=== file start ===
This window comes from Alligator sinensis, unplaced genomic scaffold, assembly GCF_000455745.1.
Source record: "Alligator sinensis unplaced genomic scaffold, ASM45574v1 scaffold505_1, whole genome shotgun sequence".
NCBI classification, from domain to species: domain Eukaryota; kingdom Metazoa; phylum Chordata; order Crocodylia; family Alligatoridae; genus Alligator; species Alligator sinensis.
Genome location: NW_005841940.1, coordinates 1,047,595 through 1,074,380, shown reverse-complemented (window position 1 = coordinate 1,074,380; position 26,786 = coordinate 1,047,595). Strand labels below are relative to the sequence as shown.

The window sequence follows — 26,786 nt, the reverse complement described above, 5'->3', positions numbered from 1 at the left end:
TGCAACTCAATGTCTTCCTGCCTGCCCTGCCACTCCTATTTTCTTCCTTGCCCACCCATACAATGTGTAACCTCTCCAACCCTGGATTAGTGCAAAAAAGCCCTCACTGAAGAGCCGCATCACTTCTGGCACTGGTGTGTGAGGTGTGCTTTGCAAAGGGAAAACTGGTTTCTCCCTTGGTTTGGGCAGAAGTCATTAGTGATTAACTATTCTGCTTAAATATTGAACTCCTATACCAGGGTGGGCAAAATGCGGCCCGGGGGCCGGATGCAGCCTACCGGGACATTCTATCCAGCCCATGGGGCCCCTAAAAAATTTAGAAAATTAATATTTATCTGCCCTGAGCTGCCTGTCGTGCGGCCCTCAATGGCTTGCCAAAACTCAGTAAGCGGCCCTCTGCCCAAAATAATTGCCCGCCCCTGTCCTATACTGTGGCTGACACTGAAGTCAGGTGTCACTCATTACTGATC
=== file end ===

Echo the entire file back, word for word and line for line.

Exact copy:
This window comes from Alligator sinensis, unplaced genomic scaffold, assembly GCF_000455745.1.
Source record: "Alligator sinensis unplaced genomic scaffold, ASM45574v1 scaffold505_1, whole genome shotgun sequence".
NCBI classification, from domain to species: domain Eukaryota; kingdom Metazoa; phylum Chordata; order Crocodylia; family Alligatoridae; genus Alligator; species Alligator sinensis.
Genome location: NW_005841940.1, coordinates 1,047,595 through 1,074,380, shown reverse-complemented (window position 1 = coordinate 1,074,380; position 26,786 = coordinate 1,047,595). Strand labels below are relative to the sequence as shown.

The window sequence follows — 26,786 nt, the reverse complement described above, 5'->3', positions numbered from 1 at the left end:
TGCAACTCAATGTCTTCCTGCCTGCCCTGCCACTCCTATTTTCTTCCTTGCCCACCCATACAATGTGTAACCTCTCCAACCCTGGATTAGTGCAAAAAAGCCCTCACTGAAGAGCCGCATCACTTCTGGCACTGGTGTGTGAGGTGTGCTTTGCAAAGGGAAAACTGGTTTCTCCCTTGGTTTGGGCAGAAGTCATTAGTGATTAACTATTCTGCTTAAATATTGAACTCCTATACCAGGGTGGGCAAAATGCGGCCCGGGGGCCGGATGCAGCCTACCGGGACATTCTATCCAGCCCATGGGGCCCCTAAAAAATTTAGAAAATTAATATTTATCTGCCCTGAGCTGCCTGTCGTGCGGCCCTCAATGGCTTGCCAAAACTCAGTAAGCGGCCCTCTGCCCAAAATAATTGCCCGCCCCTGTCCTATACTGTGGCTGACACTGAAGTCAGGTGTCACTCATTACTGATC